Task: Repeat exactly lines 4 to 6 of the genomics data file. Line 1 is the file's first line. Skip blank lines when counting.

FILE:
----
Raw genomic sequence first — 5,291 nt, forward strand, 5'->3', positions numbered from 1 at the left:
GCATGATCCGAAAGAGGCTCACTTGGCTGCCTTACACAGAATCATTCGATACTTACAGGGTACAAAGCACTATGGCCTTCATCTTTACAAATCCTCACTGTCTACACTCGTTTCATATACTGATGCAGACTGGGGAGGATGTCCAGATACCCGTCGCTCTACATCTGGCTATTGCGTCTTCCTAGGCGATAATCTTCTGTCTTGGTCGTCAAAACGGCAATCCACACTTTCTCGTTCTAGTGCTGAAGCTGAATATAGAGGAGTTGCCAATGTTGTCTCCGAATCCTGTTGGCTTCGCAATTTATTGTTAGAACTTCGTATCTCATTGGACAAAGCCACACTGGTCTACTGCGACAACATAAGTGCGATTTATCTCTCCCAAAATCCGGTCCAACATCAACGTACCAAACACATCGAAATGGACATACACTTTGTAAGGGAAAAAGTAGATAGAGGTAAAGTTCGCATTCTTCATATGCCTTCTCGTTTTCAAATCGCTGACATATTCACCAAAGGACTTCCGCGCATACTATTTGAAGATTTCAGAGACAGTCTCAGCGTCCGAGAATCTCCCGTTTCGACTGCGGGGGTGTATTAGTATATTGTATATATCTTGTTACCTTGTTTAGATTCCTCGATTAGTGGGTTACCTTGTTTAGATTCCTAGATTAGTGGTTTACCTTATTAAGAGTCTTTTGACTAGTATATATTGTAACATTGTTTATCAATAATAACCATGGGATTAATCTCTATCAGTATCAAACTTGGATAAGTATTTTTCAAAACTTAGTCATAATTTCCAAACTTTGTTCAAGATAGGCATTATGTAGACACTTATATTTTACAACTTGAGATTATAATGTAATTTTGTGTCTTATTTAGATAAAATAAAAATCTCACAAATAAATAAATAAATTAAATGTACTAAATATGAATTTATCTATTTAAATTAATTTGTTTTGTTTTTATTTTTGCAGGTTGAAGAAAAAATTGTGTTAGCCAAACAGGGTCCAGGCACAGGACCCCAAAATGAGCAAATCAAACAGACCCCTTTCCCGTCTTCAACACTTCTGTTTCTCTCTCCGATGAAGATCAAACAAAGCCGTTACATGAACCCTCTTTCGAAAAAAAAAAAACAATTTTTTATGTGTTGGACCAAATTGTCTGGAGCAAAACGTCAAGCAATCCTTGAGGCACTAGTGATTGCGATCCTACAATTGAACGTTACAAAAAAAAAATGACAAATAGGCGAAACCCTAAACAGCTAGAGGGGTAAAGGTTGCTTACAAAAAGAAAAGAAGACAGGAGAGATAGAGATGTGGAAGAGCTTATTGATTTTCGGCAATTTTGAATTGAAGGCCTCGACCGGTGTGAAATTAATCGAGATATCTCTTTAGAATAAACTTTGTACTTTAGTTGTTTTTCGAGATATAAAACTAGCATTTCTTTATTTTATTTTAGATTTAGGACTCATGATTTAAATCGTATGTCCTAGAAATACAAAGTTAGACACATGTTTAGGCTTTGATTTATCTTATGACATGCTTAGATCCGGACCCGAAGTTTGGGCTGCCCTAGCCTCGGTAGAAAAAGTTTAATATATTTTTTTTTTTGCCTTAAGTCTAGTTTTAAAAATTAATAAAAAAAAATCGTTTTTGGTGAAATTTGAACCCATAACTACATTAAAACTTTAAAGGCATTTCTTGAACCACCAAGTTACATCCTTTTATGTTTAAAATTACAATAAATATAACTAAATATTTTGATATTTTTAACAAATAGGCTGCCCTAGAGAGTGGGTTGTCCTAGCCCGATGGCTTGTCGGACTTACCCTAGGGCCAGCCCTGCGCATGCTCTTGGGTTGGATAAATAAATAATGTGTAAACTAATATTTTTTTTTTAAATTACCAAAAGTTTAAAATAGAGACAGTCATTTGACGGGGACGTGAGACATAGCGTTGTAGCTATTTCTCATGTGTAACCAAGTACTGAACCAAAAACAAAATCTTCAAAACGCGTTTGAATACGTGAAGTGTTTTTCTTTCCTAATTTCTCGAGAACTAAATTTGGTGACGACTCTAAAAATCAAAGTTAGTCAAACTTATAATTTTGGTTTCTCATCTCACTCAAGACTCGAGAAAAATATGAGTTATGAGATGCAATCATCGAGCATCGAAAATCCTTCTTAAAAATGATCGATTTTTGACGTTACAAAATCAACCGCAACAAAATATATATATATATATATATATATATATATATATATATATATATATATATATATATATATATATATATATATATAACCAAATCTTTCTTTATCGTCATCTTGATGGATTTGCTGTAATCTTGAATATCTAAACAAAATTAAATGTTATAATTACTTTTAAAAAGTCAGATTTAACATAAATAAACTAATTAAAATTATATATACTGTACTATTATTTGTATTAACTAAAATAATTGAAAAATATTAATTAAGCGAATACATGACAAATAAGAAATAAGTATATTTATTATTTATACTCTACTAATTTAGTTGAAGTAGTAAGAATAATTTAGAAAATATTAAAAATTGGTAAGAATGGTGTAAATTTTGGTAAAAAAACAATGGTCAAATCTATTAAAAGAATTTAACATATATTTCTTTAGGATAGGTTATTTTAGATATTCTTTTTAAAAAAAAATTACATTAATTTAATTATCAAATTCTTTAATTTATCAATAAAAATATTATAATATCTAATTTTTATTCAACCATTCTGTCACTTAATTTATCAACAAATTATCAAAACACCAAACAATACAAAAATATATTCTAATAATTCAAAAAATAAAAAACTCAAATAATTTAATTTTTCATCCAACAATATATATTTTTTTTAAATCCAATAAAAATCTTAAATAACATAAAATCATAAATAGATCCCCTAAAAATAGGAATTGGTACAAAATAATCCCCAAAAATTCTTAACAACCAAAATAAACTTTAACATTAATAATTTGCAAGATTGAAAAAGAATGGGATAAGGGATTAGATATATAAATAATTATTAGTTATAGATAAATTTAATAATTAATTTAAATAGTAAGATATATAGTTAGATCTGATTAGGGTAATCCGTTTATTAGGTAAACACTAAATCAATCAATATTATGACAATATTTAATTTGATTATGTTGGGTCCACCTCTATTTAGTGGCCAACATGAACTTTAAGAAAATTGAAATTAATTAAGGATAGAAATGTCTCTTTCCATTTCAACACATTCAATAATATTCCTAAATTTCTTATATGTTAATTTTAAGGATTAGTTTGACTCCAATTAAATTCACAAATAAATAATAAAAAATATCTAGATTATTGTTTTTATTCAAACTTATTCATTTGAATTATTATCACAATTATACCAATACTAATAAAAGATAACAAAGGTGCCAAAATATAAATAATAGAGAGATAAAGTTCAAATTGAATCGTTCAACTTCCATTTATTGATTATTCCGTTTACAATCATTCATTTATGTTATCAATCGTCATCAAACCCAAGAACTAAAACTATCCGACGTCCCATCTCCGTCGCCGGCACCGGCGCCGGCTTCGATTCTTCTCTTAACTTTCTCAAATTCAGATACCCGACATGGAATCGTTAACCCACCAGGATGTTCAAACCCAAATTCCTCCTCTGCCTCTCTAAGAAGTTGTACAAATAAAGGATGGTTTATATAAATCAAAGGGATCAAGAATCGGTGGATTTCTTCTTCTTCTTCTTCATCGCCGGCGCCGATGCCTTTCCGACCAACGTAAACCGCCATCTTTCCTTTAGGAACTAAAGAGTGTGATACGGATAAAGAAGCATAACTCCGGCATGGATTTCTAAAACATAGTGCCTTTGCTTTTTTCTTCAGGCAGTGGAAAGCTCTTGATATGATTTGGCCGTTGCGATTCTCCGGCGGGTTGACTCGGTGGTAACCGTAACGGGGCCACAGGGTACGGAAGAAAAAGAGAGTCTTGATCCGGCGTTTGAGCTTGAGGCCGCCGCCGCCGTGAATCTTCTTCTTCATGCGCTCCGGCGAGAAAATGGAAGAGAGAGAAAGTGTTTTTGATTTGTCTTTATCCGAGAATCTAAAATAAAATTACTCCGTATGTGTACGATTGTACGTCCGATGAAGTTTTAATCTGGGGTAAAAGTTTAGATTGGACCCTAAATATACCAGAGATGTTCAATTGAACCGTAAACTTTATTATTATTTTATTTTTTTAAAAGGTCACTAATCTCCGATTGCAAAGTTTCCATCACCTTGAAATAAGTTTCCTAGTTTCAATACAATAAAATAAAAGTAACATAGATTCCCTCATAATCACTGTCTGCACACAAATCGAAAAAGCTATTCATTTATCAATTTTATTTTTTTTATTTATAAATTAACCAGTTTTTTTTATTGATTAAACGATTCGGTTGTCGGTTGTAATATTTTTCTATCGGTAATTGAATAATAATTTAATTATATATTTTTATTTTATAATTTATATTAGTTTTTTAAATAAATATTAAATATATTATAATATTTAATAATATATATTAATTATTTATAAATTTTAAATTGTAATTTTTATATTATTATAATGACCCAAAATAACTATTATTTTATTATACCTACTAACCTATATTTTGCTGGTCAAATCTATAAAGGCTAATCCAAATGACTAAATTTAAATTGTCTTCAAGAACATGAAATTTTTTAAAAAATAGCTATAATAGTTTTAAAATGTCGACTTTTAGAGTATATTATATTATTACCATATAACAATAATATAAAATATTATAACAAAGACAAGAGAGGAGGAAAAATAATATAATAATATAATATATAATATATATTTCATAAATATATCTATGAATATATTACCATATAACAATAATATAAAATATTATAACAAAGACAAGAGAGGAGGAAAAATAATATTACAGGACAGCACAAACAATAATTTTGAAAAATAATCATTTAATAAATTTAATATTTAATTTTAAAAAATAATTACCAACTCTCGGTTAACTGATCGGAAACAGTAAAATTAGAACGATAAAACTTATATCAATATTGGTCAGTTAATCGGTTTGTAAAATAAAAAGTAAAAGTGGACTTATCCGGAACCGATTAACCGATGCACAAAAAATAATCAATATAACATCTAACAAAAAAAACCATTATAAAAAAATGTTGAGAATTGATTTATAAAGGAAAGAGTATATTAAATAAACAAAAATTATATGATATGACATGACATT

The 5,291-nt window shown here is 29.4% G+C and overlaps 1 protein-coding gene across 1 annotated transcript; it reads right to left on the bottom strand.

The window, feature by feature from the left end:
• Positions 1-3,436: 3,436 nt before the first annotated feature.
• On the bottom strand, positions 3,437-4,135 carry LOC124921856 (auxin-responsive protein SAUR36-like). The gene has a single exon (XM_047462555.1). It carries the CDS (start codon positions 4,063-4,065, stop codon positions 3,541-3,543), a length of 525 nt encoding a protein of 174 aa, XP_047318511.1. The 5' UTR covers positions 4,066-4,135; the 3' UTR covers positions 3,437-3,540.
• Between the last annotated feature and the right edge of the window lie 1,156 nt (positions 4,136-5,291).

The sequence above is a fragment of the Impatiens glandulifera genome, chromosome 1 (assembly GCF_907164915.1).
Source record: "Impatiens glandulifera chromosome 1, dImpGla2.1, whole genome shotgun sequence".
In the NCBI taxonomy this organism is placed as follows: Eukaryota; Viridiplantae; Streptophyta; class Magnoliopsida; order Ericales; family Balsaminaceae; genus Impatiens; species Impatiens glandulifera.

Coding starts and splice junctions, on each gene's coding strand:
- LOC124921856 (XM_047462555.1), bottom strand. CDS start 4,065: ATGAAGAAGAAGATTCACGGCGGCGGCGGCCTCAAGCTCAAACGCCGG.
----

The window, feature by feature from the left end:
• Positions 1-3,436: 3,436 nt before the first annotated feature.
• On the bottom strand, positions 3,437-4,135 carry LOC124921856 (auxin-responsive protein SAUR36-like). The gene has a single exon (XM_047462555.1). It carries the CDS (start codon positions 4,063-4,065, stop codon positions 3,541-3,543), a length of 525 nt encoding a protein of 174 aa, XP_047318511.1. The 5' UTR covers positions 4,066-4,135; the 3' UTR covers positions 3,437-3,540.